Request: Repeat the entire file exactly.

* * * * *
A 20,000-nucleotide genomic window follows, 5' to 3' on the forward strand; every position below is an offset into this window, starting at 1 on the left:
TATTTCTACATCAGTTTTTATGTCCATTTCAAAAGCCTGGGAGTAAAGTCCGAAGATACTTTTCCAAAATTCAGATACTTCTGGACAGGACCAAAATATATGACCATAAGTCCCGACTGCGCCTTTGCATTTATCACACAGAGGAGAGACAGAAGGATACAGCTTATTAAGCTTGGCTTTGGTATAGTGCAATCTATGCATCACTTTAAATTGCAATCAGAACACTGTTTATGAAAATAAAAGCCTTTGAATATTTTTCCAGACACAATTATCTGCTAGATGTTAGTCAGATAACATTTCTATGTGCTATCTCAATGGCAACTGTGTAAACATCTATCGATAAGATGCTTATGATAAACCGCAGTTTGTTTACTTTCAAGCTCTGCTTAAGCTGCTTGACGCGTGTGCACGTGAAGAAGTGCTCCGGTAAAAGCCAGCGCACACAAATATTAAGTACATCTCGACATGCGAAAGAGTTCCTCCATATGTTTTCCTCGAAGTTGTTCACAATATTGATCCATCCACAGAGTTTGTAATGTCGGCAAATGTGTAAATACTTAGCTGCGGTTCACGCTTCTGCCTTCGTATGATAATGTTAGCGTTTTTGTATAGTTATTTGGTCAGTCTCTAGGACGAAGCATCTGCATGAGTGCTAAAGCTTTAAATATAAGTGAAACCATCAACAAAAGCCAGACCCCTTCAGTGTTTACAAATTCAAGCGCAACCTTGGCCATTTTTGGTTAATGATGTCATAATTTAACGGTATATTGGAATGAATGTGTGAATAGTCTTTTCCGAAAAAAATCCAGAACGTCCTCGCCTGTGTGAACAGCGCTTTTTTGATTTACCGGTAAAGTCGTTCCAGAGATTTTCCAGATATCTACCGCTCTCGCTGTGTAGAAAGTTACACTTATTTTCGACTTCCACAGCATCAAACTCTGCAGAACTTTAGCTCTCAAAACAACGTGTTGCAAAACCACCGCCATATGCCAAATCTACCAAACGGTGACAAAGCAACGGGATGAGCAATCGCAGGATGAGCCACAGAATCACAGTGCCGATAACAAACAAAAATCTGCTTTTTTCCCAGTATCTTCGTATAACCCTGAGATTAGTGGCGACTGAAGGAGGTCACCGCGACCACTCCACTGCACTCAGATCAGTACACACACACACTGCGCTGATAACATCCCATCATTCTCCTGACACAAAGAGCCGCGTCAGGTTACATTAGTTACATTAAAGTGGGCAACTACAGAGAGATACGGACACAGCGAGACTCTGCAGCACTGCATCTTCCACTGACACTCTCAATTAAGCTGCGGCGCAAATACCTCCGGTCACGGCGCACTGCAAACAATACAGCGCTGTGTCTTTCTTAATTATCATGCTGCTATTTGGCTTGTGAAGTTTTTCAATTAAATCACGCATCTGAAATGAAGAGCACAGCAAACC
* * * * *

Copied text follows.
A 20,000-nucleotide genomic window follows, 5' to 3' on the forward strand; every position below is an offset into this window, starting at 1 on the left:
TATTTCTACATCAGTTTTTATGTCCATTTCAAAAGCCTGGGAGTAAAGTCCGAAGATACTTTTCCAAAATTCAGATACTTCTGGACAGGACCAAAATATATGACCATAAGTCCCGACTGCGCCTTTGCATTTATCACACAGAGGAGAGACAGAAGGATACAGCTTATTAAGCTTGGCTTTGGTATAGTGCAATCTATGCATCACTTTAAATTGCAATCAGAACACTGTTTATGAAAATAAAAGCCTTTGAATATTTTTCCAGACACAATTATCTGCTAGATGTTAGTCAGATAACATTTCTATGTGCTATCTCAATGGCAACTGTGTAAACATCTATCGATAAGATGCTTATGATAAACCGCAGTTTGTTTACTTTCAAGCTCTGCTTAAGCTGCTTGACGCGTGTGCACGTGAAGAAGTGCTCCGGTAAAAGCCAGCGCACACAAATATTAAGTACATCTCGACATGCGAAAGAGTTCCTCCATATGTTTTCCTCGAAGTTGTTCACAATATTGATCCATCCACAGAGTTTGTAATGTCGGCAAATGTGTAAATACTTAGCTGCGGTTCACGCTTCTGCCTTCGTATGATAATGTTAGCGTTTTTGTATAGTTATTTGGTCAGTCTCTAGGACGAAGCATCTGCATGAGTGCTAAAGCTTTAAATATAAGTGAAACCATCAACAAAAGCCAGACCCCTTCAGTGTTTACAAATTCAAGCGCAACCTTGGCCATTTTTGGTTAATGATGTCATAATTTAACGGTATATTGGAATGAATGTGTGAATAGTCTTTTCCGAAAAAAATCCAGAACGTCCTCGCCTGTGTGAACAGCGCTTTTTTGATTTACCGGTAAAGTCGTTCCAGAGATTTTCCAGATATCTACCGCTCTCGCTGTGTAGAAAGTTACACTTATTTTCGACTTCCACAGCATCAAACTCTGCAGAACTTTAGCTCTCAAAACAACGTGTTGCAAAACCACCGCCATATGCCAAATCTACCAAACGGTGACAAAGCAACGGGATGAGCAATCGCAGGATGAGCCACAGAATCACAGTGCCGATAACAAACAAAAATCTGCTTTTTTCCCAGTATCTTCGTATAACCCTGAGATTAGTGGCGACTGAAGGAGGTCACCGCGACCACTCCACTGCACTCAGATCAGTACACACACACACTGCGCTGATAACATCCCATCATTCTCCTGACACAAAGAGCCGCGTCAGGTTACATTAGTTACATTAAAGTGGGCAACTACAGAGAGATACGGACACAGCGAGACTCTGCAGCACTGCATCTTCCACTGACACTCTCAATTAAGCTGCGGCGCAAATACCTCCGGTCACGGCGCACTGCAAACAATACAGCGCTGTGTCTTTCTTAATTATCATGCTGCTATTTGGCTTGTGAAGTTTTTCAATTAAATCACGCATCTGAAATGAAGAGCACAGCAAACC